Following remarks by Jaguar Land Rover (JLR) chief Dr Ralph Speth suggesting that the company faces a shortage of key components needed for its UK car plants, David Leggett, automotive editor at GlobalData, a data and analytics company, offers his view:
“The news from JLR isn’t surprising. It is an inevitable consequence of the economic impact of the COVID-19 outbreak, especially on manufacturing supply chains. Even as some Chinese factories restart production following an extended shutdown for the Chinese New Year holidays, the effects of output disruption to countless parts suppliers – especially in Hubei province – will now be impacting supply chains globally after a period of lag when parts shipments were in transit.
“With a typical car containing 20,000 parts, some Chinese sourced content in every car is a given. Procurement managers at the car companies will be struggling to get visibility on where the critical supply-chain pinch points are – both in terms of what they directly source and also what comes in from Tier 1 suppliers in the form of sub-assemblies and their sourcing difficulties further down the supply-chain.
“The car companies will look at options such as switching to alternative supply sources, but for some critical parts that may be very difficult to do in the short-term – thus halting production when supply dries up.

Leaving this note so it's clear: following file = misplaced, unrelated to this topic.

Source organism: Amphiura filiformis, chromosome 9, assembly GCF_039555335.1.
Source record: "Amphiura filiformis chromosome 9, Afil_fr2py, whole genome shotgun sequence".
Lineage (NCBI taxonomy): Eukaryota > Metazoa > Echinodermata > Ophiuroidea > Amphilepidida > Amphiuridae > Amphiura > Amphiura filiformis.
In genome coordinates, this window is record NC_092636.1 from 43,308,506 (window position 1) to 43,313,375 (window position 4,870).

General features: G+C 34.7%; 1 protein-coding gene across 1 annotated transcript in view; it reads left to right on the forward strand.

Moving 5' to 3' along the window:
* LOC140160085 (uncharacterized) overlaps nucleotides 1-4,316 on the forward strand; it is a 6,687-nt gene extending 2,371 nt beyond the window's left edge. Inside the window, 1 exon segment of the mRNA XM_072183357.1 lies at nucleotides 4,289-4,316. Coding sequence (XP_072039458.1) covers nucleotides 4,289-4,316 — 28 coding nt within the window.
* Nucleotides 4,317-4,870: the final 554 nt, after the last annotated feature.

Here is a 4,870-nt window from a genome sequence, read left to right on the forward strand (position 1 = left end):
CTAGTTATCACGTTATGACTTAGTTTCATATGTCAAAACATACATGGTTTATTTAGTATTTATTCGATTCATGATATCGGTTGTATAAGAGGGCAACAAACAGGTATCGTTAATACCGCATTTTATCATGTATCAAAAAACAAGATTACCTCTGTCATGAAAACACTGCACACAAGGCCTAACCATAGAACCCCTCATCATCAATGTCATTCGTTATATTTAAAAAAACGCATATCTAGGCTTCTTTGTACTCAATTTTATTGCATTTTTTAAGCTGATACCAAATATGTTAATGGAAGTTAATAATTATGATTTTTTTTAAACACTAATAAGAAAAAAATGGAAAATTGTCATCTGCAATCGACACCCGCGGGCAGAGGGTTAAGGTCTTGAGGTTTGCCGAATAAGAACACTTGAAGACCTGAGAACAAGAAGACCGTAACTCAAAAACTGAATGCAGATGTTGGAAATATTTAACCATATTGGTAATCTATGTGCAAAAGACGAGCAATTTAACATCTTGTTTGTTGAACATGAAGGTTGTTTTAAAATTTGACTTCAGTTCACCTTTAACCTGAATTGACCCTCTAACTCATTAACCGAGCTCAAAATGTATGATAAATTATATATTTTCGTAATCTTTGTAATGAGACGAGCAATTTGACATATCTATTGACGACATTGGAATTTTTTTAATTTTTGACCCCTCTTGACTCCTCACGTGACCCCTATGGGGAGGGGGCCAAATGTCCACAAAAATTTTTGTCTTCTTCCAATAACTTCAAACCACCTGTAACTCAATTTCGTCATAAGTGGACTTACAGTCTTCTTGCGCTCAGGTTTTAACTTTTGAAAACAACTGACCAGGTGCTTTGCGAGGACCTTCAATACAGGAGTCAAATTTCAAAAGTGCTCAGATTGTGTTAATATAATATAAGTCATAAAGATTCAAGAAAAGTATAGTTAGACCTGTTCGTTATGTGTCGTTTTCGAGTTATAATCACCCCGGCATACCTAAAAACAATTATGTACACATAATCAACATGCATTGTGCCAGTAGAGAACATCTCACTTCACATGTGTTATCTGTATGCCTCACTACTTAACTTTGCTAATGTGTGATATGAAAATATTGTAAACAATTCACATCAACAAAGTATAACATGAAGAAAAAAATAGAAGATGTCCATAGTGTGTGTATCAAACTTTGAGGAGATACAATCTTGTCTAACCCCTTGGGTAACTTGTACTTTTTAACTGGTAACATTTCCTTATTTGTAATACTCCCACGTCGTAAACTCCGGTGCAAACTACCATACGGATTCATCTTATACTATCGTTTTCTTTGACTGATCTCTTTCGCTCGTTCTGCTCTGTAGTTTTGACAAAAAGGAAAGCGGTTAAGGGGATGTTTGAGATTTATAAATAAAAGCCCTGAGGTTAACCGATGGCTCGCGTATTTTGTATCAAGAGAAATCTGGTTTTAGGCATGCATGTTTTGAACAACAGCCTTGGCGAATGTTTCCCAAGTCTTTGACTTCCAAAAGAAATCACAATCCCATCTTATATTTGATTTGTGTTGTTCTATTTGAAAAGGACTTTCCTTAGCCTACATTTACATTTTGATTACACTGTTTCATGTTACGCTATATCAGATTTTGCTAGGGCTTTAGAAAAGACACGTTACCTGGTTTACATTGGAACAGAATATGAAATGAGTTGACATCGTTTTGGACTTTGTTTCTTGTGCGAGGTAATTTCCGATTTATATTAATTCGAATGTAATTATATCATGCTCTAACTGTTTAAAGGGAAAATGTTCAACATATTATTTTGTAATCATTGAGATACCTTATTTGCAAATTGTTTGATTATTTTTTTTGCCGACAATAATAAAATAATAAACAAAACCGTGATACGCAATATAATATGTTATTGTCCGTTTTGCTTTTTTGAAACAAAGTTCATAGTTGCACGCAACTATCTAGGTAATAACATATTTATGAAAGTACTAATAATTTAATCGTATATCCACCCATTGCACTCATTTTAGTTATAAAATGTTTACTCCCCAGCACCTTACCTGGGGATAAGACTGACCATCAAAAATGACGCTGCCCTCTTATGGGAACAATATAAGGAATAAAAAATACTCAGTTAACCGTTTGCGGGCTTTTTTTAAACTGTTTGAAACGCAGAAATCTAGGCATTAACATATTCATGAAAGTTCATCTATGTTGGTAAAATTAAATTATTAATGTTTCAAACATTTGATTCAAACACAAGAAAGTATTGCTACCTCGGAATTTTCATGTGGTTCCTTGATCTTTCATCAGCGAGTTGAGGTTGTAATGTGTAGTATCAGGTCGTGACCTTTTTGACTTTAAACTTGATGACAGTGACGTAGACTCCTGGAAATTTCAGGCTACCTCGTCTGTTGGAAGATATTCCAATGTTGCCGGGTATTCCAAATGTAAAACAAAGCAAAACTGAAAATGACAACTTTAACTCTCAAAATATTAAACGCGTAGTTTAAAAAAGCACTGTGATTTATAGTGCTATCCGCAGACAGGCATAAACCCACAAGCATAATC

“All they can do is closely monitor the situation and look at risk mitigation measures where they can. Buffer stocks to ride out supply disruptions will be limited due to the predominance of ‘just-in-time’ lean manufacturing processes that keep inventory levels low.
“On the upside automakers across China restarted production this week, after three weeks of shutdowns to help prevent the spread of the COVID-19 virus. Although most are operating in conditions far from normal, the restart of manufacturing operations will boost confidence that the public health crisis – and its economic impact – is at least showing signs of levelling off.
“Some economic forecasters are hoping to see a V-shaped recovery in China emerge later in the year, but February and March will not be good months for China’s economy, with manufacturing especially hard hit.”